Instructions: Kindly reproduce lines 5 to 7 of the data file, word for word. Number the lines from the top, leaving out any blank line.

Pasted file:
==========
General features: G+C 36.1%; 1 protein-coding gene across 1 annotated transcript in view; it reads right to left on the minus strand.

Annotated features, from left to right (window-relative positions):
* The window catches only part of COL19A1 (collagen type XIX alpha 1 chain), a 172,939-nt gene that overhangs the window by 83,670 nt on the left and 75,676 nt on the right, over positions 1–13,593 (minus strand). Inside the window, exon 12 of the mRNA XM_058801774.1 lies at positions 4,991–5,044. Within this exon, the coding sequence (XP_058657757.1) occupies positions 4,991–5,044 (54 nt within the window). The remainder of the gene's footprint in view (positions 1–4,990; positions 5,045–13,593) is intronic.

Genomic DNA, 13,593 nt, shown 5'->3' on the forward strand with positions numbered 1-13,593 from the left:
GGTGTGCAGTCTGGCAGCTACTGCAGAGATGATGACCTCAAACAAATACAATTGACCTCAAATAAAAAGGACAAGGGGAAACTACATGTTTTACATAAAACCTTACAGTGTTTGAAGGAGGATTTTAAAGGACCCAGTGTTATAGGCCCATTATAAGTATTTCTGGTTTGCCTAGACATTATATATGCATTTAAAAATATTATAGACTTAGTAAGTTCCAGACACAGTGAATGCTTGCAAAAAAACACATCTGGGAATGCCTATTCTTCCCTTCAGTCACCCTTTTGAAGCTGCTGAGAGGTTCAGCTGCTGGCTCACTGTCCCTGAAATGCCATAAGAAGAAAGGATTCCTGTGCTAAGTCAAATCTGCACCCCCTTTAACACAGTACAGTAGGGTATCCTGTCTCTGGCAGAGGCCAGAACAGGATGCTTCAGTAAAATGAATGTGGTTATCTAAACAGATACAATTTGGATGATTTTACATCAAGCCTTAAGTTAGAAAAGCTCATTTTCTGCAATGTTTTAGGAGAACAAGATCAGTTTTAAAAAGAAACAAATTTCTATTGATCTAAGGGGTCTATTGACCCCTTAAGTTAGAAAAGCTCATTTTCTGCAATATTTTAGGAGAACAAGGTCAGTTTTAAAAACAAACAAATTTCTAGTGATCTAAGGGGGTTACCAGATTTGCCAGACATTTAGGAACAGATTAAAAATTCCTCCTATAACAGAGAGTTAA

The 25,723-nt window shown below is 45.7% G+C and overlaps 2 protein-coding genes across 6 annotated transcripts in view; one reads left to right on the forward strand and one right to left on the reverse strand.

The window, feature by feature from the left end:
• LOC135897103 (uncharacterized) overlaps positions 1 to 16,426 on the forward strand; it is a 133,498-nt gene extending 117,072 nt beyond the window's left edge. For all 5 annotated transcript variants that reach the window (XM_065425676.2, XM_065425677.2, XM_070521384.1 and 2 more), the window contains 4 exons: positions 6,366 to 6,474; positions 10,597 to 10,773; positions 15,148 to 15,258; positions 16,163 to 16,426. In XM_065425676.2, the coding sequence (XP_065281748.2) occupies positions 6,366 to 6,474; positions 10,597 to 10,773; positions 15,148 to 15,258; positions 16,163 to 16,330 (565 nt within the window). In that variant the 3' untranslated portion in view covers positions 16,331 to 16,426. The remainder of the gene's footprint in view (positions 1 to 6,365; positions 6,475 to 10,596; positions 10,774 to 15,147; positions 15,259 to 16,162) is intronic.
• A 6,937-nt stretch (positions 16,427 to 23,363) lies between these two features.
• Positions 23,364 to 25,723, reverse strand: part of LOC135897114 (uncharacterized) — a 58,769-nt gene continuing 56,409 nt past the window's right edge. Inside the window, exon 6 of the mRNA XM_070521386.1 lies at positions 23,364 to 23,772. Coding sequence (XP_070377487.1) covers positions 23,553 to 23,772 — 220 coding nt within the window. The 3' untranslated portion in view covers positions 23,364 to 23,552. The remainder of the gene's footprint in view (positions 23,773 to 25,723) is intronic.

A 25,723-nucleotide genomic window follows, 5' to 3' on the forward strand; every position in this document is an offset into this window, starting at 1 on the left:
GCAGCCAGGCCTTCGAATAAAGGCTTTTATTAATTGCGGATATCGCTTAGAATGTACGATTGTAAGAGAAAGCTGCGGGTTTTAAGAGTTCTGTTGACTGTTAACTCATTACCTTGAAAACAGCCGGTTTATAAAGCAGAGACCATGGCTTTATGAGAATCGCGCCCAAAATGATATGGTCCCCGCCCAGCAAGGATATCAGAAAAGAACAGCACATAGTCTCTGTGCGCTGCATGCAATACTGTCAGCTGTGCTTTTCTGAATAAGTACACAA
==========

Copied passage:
GGTGTGCAGTCTGGCAGCTACTGCAGAGATGATGACCTCAAACAAATACAATTGACCTCAAATAAAAAGGACAAGGGGAAACTACATGTTTTACATAAAACCTTACAGTGTTTGAAGGAGGATTTTAAAGGACCCAGTGTTATAGGCCCATTATAAGTATTTCTGGTTTGCCTAGACATTATATATGCATTTAAAAATATTATAGACTTAGTAAGTTCCAGACACAGTGAATGCTTGCAAAAAAACACATCTGGGAATGCCTATTCTTCCCTTCAGTCACCCTTTTGAAGCTGCTGAGAGGTTCAGCTGCTGGCTCACTGTCCCTGAAATGCCATAAGAAGAAAGGATTCCTGTGCTAAGTCAAATCTGCACCCCCTTTAACACAGTACAGTAGGGTATCCTGTCTCTGGCAGAGGCCAGAACAGGATGCTTCAGTAAAATGAATGTGGTTATCTAAACAGATACAATTTGGATGATTTTACATCAAGCCTTAAGTTAGAAAAGCTCATTTTCTGCAATGTTTTAGGAGAACAAGATCAGTTTTAAAAAGAAACAAATTTCTATTGATCTAAGGGGTCTATTGACCCCTTAAGTTAGAAAAGCTCATTTTCTGCAATATTTTAGGAGAACAAGGTCAGTTTTAAAAACAAACAAATTTCTAGTGATCTAAGGGGGTTACCAGATTTGCCAGACATTTAGGAACAGATTAAAAATTCCTCCTATAACAGAGAGTTAA

The 25,723-nt window shown below is 45.7% G+C and overlaps 2 protein-coding genes across 6 annotated transcripts in view; one reads left to right on the forward strand and one right to left on the reverse strand.

The window, feature by feature from the left end: